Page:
YouTube's founders plan to save Delicious

YouTube's founders Chad Hurley and Steve Chen, who sold their video site to Google for $1.65 billion, are embarking on a new project.
Written by Jack Schofield, Contributor

YouTube's founders Chad Hurley and Steve Chen, who sold their video site to Google for $1.65 billion, are embarking on a new project. They hope to make Delicious, the geeky internet bookmarking site purchased by Yahoo in 2005, popular with ordinary people. Although this may not be welcomed by regular users, the most likely alternative is that Yahoo would have closed it down.

Chen and Hurley have already set up a company, AVOS, in San Mateo, California, close to where YouTube was based. And as well as picking up Delicious for an undisclosed price, they have also bought Tap11, a "real-time business intelligence platform". According to the AVOS announcement, YouTube Founders Acquire Tap11!:

"Our vision is to create the world's best platform for users to save, share, and discover new content," said Hurley. "With the acquisition of Tap11, we will be able to provide consumer and enterprise users with powerful tools to publish and analyze their links' impact in real-time."

Hurley and Chen have now explained their vision to The New York Times. It seems that instead of relatively undifferentiated streams of blue links, the new Delicious will feature browsable "stacks" of related images, videos and links shared around topical events. It will also "make personalized recommendations for users, based on their sharing habits".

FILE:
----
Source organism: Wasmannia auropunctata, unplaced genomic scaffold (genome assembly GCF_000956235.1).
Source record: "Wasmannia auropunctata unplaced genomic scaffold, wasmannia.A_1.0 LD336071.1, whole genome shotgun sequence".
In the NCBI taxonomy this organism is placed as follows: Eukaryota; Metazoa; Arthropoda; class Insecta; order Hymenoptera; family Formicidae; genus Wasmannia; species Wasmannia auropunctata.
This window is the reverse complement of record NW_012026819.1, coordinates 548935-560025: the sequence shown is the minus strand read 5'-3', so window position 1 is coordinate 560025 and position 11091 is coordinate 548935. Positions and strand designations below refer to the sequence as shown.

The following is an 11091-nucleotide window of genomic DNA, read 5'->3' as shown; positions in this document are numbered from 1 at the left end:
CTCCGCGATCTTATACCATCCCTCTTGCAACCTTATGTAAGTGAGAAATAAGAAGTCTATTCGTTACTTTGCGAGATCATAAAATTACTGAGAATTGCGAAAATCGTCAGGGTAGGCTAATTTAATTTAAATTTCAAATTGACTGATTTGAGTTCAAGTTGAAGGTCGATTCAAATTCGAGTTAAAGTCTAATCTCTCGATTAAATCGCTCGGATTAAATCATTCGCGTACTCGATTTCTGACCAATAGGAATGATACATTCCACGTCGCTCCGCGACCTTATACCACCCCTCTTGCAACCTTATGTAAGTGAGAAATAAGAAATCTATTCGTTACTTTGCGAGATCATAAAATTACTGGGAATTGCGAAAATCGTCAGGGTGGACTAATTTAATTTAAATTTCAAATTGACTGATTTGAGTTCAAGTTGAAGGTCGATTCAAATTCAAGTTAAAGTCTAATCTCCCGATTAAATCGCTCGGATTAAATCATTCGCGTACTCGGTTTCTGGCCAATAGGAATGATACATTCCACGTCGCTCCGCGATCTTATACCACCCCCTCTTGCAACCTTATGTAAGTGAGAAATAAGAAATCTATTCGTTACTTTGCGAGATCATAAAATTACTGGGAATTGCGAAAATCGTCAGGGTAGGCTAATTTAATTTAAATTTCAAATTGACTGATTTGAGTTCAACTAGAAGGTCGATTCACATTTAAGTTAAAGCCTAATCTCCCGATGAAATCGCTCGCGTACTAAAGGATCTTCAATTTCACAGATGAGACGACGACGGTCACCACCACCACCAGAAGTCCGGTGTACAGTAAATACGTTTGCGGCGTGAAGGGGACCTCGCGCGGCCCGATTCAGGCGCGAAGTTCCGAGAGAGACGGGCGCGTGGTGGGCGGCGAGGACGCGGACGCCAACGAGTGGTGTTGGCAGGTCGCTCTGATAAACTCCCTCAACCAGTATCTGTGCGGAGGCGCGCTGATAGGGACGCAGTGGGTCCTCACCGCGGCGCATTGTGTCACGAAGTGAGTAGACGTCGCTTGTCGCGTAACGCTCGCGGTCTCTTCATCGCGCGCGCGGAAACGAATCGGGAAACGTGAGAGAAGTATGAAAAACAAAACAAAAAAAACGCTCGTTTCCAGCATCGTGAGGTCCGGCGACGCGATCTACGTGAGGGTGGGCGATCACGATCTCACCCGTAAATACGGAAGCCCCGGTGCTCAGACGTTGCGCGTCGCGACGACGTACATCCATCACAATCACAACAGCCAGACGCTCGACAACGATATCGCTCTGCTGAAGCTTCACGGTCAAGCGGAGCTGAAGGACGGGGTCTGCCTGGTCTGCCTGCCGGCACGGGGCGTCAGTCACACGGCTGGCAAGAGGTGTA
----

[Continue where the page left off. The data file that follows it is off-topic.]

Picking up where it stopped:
This sounds a lot like another very well established technology news link site: Techmeme. (Techmeme also has companion sites covering media news, politics and celebrity gossip.) But presumably the Delicious stacks will be based on user-created links, rather than ones gathered algorithmically.

Unlike Techmeme, Delicious also benefits from links on news sites and blogs that encourage visitors to share content via Delicious, Reddit, Digg, Stumbleupon and other link-sharing sites. Hurley told the New York Times: "We know how hard it would be to build a brand. Delicious lets us hit the ground running with its existing footprint."

Chen and Hurley are responding to the flow of millions of links shared on social networking sites such as Twitter and Facebook, and for which Google products are a poor solution. Chen said: "Google is still the utility for quickly finding things, like the capital of Texas. But when people aren’t doing search for a simple question, we want to capture the results of that idea, that browsing, and showcase the results for the next guy."

And while "stacks" may help users, they are the key to making money out of Delicious. If you have a page full of random links posted by users, you don't have much of an advertising sales story. However, if you are compiling stacks of links around highly focused topics, maybe you do.


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